The world's smallest imaging device can take photos inside your arteries

  • Australian scientists created the world's smallest imaging device capable of taking pictures inside arteries
  • They used 3D microprinting to overcome manufacturing obstacles of miniature image probes
  • The device is also useful in probing small animals' organs and arteries 

Endoscopes have long been used to have a closer, real-time look at what's happening inside organs.

Vital for clinical diagnosis and treatments, it's important that these imaging devices are the right size in order to avoid causing any damage or tears in the delicate organs.

But you could only go so small without losing imaging quality – until now.

3D microprinting

Australian scientists have created the world's smallest imaging device that's able to map the arteries of humans and even mice. 

They developed a novel ultrathin probe fabrication technique that uses 3D microprinting to create micro-optics smaller than 130 micrometres in diameter. The whole imaging probe is about 0.457 mm in diameter, including the catheter sheath where the imaging probe can rotate freely while protecting tissue. 

"The ability to provide microstructural information with the smallest optical coherence tomography catheter opens a gateway for novel minimally invasive applications in disease," say the scientists. 

READ | Imaging scans may lead to shorter TB treatment 

Improved image quality

While there have been previous miniaturised probes, the quality of their imaging has been extremely low due to the physical aperture size and issues relating to depth of focus and resolution.

These are related to the difficulty of creating such small lenses without distorting the imaging. 

Their device overcomes these limitations by using two-photon polymerisation to 3D print 125-micrometre-diameter micro-optics directly onto the optical fibre. 

"The utility of the ultrathin endoscope is demonstrated on both in situ preclinical (mouse) and ex vivo clinical (human) models of cardiovascular disease.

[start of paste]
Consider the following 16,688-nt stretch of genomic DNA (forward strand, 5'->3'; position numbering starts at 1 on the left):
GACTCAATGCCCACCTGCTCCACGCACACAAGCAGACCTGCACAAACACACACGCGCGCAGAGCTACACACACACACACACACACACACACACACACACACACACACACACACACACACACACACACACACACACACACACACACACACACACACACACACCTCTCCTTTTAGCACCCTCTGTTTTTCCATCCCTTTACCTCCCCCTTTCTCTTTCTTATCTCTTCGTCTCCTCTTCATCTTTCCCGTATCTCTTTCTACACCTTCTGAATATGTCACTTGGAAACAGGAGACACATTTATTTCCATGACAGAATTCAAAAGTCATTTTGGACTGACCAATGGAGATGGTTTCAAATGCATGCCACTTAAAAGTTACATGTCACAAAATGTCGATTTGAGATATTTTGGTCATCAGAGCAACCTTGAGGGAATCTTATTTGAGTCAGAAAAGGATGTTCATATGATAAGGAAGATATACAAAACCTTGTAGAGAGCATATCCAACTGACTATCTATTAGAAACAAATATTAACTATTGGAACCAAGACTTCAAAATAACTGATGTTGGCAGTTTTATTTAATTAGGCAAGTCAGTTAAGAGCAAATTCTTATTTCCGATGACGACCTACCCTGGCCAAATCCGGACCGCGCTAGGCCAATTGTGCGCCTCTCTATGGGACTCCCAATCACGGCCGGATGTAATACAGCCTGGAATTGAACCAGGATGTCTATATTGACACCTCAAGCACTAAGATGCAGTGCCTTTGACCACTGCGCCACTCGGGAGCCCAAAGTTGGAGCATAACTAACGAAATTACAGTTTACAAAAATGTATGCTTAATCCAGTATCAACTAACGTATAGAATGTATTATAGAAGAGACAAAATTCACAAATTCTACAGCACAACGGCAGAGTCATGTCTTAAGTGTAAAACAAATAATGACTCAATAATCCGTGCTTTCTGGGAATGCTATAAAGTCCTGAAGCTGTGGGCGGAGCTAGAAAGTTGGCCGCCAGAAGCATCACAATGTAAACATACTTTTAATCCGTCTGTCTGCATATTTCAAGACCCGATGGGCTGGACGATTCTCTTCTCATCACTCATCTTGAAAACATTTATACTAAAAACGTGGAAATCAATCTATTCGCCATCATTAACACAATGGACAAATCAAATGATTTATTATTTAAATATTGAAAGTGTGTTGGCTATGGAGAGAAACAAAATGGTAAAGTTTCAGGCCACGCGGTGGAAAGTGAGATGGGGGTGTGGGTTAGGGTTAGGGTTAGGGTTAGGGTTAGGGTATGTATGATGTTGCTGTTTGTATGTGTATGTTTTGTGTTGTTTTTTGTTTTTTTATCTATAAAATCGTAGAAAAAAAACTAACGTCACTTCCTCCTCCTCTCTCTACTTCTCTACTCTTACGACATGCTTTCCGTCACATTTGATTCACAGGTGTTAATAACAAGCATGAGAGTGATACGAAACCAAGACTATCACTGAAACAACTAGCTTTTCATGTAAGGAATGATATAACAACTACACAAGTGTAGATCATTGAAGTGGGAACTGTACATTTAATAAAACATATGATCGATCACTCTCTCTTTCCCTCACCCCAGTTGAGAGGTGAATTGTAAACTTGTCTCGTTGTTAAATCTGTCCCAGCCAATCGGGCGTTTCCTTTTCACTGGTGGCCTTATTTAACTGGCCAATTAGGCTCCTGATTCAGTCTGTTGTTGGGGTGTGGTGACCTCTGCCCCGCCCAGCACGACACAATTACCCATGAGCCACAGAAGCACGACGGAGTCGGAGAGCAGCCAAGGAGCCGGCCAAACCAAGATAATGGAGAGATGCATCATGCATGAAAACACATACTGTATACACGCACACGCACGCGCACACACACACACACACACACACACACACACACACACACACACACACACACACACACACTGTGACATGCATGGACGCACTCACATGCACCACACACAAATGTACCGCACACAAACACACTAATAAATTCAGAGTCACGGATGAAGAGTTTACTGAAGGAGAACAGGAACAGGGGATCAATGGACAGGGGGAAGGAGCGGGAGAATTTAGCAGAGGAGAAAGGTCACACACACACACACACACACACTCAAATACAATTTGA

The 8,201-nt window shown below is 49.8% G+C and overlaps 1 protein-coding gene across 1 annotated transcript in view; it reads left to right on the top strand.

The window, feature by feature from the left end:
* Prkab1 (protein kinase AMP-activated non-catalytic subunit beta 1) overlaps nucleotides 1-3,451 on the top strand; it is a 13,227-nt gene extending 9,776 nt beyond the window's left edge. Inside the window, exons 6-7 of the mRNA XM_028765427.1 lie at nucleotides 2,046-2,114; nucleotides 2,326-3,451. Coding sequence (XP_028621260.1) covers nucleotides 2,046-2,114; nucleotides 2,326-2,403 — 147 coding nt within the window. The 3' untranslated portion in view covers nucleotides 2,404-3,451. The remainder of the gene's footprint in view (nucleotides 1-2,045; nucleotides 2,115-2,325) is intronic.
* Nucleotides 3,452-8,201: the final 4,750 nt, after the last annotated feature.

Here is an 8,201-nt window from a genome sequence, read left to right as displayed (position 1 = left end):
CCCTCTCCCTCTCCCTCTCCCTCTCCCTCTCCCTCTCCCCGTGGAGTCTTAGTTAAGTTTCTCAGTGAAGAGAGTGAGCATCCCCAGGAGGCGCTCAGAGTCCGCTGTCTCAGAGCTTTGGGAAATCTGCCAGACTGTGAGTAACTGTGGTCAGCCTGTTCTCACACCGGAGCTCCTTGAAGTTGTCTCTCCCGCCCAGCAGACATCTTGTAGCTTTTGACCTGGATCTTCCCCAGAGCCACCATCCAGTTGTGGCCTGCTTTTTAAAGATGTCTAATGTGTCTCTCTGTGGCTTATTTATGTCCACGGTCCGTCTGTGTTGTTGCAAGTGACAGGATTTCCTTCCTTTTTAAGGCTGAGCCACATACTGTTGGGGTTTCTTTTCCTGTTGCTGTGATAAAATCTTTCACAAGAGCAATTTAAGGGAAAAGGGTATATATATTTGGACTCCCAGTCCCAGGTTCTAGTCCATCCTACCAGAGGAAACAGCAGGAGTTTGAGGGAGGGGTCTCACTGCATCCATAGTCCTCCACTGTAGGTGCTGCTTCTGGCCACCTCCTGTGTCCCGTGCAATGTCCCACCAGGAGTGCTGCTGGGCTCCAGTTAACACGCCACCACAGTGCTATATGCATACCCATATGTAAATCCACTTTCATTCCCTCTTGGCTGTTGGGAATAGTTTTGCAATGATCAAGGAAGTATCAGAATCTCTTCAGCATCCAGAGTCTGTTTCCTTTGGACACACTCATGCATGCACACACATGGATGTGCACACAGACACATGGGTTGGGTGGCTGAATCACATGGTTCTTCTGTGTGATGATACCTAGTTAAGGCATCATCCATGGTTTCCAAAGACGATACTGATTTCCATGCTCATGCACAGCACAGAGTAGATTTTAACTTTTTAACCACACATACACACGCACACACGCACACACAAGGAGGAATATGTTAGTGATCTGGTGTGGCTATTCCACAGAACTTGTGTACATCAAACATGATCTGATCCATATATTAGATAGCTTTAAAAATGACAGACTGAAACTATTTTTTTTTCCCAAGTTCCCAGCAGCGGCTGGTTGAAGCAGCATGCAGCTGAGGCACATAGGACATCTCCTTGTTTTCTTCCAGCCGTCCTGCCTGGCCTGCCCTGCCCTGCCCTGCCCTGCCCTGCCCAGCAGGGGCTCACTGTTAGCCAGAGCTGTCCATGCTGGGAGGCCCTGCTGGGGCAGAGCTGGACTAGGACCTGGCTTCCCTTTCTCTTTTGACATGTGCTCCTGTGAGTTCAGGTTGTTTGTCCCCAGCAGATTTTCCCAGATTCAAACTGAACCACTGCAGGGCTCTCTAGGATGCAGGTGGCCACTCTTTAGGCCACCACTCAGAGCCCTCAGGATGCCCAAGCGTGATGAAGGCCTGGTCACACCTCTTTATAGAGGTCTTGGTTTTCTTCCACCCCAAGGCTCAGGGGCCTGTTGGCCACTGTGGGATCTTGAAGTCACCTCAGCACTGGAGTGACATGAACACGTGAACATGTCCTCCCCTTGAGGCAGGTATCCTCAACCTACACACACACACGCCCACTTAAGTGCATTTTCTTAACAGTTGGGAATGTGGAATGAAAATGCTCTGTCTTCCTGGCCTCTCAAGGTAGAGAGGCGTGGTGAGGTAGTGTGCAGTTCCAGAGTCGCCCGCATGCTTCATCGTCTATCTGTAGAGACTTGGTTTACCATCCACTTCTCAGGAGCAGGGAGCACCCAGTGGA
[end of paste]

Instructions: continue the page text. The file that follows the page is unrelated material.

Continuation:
"We are now able to reveal details of the tissue microarchitecture at depths not previously achieved with such small imaging probes."

READ MORE | Mummy's curse: Heart disease is an ancient scourge

Human trial

The human in the trial was a 75-year-old man undergoing artery surgery to reduce the risk of stroke after suffering an attack six months earlier.

With the tiny probe, they were able to identify high-risk plaques that may cause heart attacks and strokes.

"The reliability and versatility of our technique leads to a plethora of functionalities that are not feasible with conventional probe fabrication methods."

"One such example, as demonstrated in this work, is to enable the correction of spherical aberration and astigmatism, which ensures high-resolution imaging over a long depth of focus."

This probe can also be incredibly useful with small and difficult-to-reach organs, making it safer for patients and enhancing their treatments. It can also guide biopsies and image the inside of the ear's cochlea among other applications.

READ | Can artificial intelligence read X-rays?

Image credit: Adelaide University

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